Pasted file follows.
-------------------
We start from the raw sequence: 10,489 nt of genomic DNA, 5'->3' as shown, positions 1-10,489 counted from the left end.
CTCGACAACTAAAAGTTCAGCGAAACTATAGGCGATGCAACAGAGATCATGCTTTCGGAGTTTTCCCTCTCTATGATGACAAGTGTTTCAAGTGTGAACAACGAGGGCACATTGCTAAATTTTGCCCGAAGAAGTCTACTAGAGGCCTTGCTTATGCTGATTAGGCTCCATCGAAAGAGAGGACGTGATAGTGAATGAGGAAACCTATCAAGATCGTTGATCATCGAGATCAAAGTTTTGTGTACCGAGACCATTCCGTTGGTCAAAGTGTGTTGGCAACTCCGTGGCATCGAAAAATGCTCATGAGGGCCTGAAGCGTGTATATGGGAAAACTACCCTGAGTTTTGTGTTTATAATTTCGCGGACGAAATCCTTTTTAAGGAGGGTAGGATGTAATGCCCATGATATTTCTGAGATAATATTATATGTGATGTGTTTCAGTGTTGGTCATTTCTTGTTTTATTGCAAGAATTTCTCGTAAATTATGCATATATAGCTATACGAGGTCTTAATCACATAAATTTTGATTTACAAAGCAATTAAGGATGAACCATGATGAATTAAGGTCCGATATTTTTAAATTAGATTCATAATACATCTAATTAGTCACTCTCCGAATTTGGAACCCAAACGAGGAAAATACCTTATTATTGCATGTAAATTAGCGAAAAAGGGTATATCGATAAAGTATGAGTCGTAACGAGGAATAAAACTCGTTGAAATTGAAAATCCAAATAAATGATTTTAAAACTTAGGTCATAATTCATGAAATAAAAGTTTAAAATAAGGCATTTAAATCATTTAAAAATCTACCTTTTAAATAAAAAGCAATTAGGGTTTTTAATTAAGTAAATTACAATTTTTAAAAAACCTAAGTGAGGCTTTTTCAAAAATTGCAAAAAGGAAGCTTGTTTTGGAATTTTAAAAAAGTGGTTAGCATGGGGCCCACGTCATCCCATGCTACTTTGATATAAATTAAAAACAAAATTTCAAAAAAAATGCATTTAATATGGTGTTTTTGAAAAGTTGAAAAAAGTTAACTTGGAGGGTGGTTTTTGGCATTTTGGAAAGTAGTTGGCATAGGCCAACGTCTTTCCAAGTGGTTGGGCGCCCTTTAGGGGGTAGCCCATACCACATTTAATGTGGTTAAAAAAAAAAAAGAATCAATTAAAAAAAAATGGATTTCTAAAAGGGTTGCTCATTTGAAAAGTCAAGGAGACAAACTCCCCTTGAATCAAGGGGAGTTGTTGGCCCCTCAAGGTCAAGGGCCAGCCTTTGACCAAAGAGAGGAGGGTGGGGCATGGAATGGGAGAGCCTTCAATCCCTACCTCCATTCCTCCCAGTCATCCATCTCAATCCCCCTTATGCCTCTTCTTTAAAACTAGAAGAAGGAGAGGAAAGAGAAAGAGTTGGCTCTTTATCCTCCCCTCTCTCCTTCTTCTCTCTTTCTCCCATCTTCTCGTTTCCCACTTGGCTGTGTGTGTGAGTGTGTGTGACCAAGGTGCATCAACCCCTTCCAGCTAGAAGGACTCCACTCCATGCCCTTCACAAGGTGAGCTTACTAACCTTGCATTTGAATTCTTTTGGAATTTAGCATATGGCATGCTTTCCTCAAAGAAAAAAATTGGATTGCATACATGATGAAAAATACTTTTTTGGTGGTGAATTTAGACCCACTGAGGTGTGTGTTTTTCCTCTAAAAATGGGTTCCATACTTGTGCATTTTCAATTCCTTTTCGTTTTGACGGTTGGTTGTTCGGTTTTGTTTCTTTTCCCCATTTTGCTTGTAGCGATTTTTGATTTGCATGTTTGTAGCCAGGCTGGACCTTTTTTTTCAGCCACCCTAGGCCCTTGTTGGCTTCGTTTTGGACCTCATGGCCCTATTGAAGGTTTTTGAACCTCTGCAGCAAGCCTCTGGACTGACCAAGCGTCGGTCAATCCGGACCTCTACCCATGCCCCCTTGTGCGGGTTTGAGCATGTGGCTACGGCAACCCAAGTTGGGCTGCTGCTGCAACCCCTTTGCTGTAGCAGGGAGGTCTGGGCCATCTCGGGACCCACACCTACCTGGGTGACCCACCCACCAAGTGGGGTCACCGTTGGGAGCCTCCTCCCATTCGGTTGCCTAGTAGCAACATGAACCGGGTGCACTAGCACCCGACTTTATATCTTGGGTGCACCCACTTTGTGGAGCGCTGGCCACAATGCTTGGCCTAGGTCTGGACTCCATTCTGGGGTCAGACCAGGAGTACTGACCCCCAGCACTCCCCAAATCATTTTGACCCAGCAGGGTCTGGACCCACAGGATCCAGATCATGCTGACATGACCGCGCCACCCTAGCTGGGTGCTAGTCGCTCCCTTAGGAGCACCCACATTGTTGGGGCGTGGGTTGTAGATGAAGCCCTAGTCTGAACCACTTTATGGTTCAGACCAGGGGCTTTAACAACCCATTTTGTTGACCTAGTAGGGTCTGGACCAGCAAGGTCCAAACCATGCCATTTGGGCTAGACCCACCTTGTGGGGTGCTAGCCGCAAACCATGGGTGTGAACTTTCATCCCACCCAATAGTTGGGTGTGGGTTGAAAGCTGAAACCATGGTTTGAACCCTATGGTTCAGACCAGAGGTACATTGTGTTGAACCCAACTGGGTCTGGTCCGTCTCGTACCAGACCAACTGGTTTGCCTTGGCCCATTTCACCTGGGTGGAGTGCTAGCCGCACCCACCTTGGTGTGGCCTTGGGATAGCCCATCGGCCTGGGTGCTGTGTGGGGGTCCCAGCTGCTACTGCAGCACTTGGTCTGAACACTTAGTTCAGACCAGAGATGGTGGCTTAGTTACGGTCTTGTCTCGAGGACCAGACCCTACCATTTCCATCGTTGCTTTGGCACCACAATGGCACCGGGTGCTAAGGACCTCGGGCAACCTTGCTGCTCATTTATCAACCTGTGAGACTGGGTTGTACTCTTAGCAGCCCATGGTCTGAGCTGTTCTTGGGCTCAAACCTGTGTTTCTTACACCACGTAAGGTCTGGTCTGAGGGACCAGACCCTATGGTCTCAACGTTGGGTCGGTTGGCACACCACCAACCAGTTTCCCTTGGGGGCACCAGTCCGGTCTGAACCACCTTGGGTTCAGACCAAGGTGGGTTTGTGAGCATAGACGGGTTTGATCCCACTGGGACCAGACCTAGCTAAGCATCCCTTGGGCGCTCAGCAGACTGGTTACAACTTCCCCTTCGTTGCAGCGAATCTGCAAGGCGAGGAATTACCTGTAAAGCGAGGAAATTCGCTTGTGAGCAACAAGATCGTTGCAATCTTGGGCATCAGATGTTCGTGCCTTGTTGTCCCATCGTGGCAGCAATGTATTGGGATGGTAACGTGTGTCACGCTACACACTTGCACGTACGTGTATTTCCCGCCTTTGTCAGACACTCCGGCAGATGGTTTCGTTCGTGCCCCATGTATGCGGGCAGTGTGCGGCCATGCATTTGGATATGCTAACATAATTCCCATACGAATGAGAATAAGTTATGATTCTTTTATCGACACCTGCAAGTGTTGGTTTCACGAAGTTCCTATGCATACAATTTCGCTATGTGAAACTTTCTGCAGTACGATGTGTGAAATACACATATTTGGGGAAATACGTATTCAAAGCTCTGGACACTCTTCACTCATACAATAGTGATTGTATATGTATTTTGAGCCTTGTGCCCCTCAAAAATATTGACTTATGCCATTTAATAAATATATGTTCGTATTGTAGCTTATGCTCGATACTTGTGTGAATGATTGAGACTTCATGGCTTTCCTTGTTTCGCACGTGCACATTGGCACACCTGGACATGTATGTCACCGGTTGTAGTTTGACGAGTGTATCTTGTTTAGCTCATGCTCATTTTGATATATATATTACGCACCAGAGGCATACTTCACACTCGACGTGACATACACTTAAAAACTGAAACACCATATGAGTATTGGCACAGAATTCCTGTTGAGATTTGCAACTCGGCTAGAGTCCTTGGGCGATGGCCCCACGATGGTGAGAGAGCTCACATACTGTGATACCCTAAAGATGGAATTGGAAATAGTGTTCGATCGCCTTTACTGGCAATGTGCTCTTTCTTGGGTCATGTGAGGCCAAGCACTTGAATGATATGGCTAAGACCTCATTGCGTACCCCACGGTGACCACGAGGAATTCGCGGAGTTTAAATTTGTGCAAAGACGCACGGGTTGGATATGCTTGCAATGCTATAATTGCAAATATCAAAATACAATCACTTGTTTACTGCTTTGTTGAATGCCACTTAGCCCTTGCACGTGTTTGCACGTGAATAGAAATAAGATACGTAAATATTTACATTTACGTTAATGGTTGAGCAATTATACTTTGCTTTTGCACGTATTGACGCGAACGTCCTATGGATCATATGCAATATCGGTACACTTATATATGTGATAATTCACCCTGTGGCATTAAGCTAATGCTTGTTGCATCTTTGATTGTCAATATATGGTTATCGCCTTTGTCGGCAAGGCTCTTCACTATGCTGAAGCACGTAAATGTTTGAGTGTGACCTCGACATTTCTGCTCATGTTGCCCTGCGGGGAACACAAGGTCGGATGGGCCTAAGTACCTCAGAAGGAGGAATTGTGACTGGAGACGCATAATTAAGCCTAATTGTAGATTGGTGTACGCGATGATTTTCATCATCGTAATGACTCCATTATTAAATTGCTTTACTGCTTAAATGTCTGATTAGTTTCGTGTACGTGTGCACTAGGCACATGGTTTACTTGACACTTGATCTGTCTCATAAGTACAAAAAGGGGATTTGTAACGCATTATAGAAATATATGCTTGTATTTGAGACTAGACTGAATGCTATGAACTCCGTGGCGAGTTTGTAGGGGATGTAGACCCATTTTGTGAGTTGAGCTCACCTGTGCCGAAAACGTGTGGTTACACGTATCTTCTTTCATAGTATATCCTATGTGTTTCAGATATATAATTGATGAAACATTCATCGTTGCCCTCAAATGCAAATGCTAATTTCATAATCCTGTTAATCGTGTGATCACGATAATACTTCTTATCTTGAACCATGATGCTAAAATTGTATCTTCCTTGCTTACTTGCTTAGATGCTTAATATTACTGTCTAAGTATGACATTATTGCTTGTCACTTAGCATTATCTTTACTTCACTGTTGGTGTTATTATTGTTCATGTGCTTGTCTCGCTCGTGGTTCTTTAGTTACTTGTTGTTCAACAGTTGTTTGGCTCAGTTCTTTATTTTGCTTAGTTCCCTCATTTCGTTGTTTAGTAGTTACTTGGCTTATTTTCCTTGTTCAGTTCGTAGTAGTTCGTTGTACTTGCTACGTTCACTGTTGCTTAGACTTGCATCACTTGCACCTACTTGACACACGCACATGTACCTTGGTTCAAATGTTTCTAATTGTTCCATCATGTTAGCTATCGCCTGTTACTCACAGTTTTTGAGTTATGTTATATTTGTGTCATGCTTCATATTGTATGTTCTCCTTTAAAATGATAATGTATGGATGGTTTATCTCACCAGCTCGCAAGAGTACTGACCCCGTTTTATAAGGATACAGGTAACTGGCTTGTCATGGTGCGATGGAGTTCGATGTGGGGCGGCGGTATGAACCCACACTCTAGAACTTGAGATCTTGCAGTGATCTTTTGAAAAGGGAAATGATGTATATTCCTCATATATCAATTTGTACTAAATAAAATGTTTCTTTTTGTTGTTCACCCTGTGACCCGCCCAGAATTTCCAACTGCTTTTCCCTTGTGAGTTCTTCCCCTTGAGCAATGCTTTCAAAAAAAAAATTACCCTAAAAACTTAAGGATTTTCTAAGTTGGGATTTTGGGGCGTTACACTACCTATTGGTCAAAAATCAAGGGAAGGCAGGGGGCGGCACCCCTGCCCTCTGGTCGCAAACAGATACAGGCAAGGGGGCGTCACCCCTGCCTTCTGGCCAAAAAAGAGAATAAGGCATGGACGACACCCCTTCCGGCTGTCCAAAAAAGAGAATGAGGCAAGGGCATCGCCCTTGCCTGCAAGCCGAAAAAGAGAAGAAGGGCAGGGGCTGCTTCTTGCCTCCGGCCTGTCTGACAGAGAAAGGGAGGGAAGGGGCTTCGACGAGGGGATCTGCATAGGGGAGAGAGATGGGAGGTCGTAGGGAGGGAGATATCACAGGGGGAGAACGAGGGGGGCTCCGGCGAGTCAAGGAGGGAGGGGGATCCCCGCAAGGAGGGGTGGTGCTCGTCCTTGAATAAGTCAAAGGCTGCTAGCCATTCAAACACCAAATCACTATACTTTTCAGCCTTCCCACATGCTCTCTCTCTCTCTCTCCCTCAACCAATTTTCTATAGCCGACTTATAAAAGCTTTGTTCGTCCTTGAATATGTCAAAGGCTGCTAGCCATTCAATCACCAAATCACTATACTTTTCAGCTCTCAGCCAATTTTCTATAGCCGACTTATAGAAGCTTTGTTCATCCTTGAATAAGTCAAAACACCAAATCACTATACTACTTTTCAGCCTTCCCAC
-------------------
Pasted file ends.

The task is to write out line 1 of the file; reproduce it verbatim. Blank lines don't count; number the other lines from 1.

We start from the raw sequence: 10,489 nt of genomic DNA, 5'->3' as shown, positions 1-10,489 counted from the left end.